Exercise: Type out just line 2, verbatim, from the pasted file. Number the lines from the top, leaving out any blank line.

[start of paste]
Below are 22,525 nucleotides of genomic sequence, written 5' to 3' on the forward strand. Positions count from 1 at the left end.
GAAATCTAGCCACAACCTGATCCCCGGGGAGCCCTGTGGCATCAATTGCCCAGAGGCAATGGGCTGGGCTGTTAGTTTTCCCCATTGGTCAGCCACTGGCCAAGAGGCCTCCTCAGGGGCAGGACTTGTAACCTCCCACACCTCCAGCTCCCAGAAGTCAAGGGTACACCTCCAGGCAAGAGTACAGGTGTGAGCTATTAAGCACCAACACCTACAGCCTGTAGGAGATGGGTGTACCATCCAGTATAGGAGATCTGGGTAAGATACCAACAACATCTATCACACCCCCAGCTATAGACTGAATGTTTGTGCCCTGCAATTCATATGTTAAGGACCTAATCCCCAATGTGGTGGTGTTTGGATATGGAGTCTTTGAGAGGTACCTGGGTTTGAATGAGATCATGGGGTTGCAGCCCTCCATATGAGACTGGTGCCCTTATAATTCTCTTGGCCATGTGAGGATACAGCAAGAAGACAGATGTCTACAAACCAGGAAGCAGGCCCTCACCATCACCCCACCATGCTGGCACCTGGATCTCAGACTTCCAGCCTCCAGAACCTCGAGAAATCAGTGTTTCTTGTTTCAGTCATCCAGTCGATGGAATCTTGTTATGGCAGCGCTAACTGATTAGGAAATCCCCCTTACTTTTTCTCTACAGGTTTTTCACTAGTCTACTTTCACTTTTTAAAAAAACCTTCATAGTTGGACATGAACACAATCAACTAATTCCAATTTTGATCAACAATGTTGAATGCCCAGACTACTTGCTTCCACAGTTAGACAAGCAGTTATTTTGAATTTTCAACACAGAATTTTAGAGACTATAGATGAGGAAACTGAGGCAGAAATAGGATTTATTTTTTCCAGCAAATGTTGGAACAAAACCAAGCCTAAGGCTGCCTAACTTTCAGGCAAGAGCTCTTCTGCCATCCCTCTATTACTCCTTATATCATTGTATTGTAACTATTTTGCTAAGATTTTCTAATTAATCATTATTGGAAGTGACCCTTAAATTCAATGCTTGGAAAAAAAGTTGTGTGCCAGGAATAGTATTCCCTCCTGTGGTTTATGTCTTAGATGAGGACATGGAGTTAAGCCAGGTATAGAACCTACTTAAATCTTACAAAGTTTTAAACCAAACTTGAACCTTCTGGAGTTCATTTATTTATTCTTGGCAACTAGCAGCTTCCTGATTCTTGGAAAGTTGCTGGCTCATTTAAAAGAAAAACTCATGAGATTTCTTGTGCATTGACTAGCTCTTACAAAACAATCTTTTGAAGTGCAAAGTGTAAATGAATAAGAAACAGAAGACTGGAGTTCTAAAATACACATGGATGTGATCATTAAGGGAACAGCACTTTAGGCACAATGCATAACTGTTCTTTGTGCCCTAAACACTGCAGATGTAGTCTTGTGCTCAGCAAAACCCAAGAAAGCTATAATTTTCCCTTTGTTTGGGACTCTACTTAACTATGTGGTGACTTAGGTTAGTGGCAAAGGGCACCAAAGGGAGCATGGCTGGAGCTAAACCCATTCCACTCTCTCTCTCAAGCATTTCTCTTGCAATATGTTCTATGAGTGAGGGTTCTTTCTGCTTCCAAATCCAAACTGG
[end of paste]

GAAATCTAGCCACAACCTGATCCCCGGGGAGCCCTGTGGCATCAATTGCCCAGAGGCAATGGGCTGGGCTGTTAGTTTTCCCCATTGGTCAGCCACTGGCCAAGAGGCCTCCTCAGGGGCAGGACTTGTAACCTCCCACACCTCCAGCTCCCAGAAGTCAAGGGTACACCTCCAGGCAAGAGTACAGGTGTGAGCTATTAAGCACCAACACCTACAGCCTGTAGGAGATGGGTGTACCATCCAGTATAGGAGATCTGGGTAAGATACCAACAACATCTATCACACCCCCAGCTATAGACTGAATGTTTGTGCCCTGCAATTCATATGTTAAGGACCTAATCCCCAATGTGGTGGTGTTTGGATATGGAGTCTTTGAGAGGTACCTGGGTTTGAATGAGATCATGGGGTTGCAGCCCTCCATATGAGACTGGTGCCCTTATAATTCTCTTGGCCATGTGAGGATACAGCAAGAAGACAGATGTCTACAAACCAGGAAGCAGGCCCTCACCATCACCCCACCATGCTGGCACCTGGATCTCAGACTTCCAGCCTCCAGAACCTCGAGAAATCAGTGTTTCTTGTTTCAGTCATCCAGTCGATGGAATCTTGTTATGGCAGCGCTAACTGATTAGGAAATCCCCCTTACTTTTTCTCTACAGGTTTTTCACTAGTCTACTTTCACTTTTTAAAAAAACCTTCATAGTTGGACATGAACACAATCAACTAATTCCAATTTTGATCAACAATGTTGAATGCCCAGACTACTTGCTTCCACAGTTAGACAAGCAGTTATTTTGAATTTTCAACACAGAATTTTAGAGACTATAGATGAGGAAACTGAGGCAGAAATAGGATTTATTTTTTCCAGCAAATGTTGGAACAAAACCAAGCCTAAGGCTGCCTAACTTTCAGGCAAGAGCTCTTCTGCCATCCCTCTATTACTCCTTATATCATTGTATTGTAACTATTTTGCTAAGATTTTCTAATTAATCATTATTGGAAGTGACCCTTAAATTCAATGCTTGGAAAAAAAGTTGTGTGCCAGGAATAGTATTCCCTCCTGTGGTTTATGTCTTAGATGAGGACATGGAGTTAAGCCAGGTATAGAACCTACTTAAATCTTACAAAGTTTTAAACCAAACTTGAACCTTCTGGAGTTCATTTATTTATTCTTGGCAACTAGCAGCTTCCTGATTCTTGGAAAGTTGCTGGCTCATTTAAAAGAAAAACTCATGAGATTTCTTGTGCATTGACTAGCTCTTACAAAACAATCTTTTGAAGTGCAAAGTGTAAATGAATAAGAAACAGAAGACTGGAGTTCTAAAATACACATGGATGTGATCATTAAGGGAACAGCACTTTAGGCACAATGCATAACTGTTCTTTGTGCCCTAAACACTGCAGATGTAGTCTTGTGCTCAGCAAAACCCAAGAAAGCTATAATTTTCCCTTTGTTTGGGACTCTACTTAACTATGTGGTGACTTAGGTTAGTGGCAAAGGGCACCAAAGGGAGCATGGCTGGAGCTAAACCCATTCCACTCTCTCTCTCAAGCATTTCTCTTGCAATATGTTCTATGAGTGAGGGTTCTTTCTGCTTCCAAATCCAAACTGG